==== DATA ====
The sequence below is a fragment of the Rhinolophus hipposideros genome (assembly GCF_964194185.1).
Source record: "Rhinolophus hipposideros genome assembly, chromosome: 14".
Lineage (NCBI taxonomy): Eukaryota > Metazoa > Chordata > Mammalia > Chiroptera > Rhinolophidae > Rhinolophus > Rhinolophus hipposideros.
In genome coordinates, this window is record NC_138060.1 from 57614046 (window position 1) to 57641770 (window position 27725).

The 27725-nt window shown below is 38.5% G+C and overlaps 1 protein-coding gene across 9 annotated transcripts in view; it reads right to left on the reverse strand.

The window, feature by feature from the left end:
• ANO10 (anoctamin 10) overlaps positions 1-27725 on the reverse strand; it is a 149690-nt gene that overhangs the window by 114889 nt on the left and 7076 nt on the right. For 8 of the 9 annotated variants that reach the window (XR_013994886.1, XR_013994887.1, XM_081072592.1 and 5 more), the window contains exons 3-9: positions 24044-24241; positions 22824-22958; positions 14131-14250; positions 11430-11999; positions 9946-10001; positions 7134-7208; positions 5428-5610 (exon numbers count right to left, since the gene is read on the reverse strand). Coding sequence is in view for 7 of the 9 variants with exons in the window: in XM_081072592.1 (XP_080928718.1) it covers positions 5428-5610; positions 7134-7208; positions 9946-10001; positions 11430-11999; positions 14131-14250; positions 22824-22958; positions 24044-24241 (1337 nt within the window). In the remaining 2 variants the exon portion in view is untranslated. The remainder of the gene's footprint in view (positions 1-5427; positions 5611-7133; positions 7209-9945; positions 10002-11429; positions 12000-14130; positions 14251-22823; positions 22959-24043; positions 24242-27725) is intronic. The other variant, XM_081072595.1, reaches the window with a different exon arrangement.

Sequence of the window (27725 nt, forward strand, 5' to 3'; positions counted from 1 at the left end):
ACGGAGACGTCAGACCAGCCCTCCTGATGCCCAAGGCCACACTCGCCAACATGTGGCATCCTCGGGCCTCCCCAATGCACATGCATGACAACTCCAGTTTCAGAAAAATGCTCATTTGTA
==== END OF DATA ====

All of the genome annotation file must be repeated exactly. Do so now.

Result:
The sequence below is a fragment of the Rhinolophus hipposideros genome (assembly GCF_964194185.1).
Source record: "Rhinolophus hipposideros genome assembly, chromosome: 14".
Lineage (NCBI taxonomy): Eukaryota > Metazoa > Chordata > Mammalia > Chiroptera > Rhinolophidae > Rhinolophus > Rhinolophus hipposideros.
In genome coordinates, this window is record NC_138060.1 from 57614046 (window position 1) to 57641770 (window position 27725).

The 27725-nt window shown below is 38.5% G+C and overlaps 1 protein-coding gene across 9 annotated transcripts in view; it reads right to left on the reverse strand.

The window, feature by feature from the left end:
• ANO10 (anoctamin 10) overlaps positions 1-27725 on the reverse strand; it is a 149690-nt gene that overhangs the window by 114889 nt on the left and 7076 nt on the right. For 8 of the 9 annotated variants that reach the window (XR_013994886.1, XR_013994887.1, XM_081072592.1 and 5 more), the window contains exons 3-9: positions 24044-24241; positions 22824-22958; positions 14131-14250; positions 11430-11999; positions 9946-10001; positions 7134-7208; positions 5428-5610 (exon numbers count right to left, since the gene is read on the reverse strand). Coding sequence is in view for 7 of the 9 variants with exons in the window: in XM_081072592.1 (XP_080928718.1) it covers positions 5428-5610; positions 7134-7208; positions 9946-10001; positions 11430-11999; positions 14131-14250; positions 22824-22958; positions 24044-24241 (1337 nt within the window). In the remaining 2 variants the exon portion in view is untranslated. The remainder of the gene's footprint in view (positions 1-5427; positions 5611-7133; positions 7209-9945; positions 10002-11429; positions 12000-14130; positions 14251-22823; positions 22959-24043; positions 24242-27725) is intronic. The other variant, XM_081072595.1, reaches the window with a different exon arrangement.

Sequence of the window (27725 nt, forward strand, 5' to 3'; positions counted from 1 at the left end):
ACGGAGACGTCAGACCAGCCCTCCTGATGCCCAAGGCCACACTCGCCAACATGTGGCATCCTCGGGCCTCCCCAATGCACATGCATGACAACTCCAGTTTCAGAAAAATGCTCATTTGTA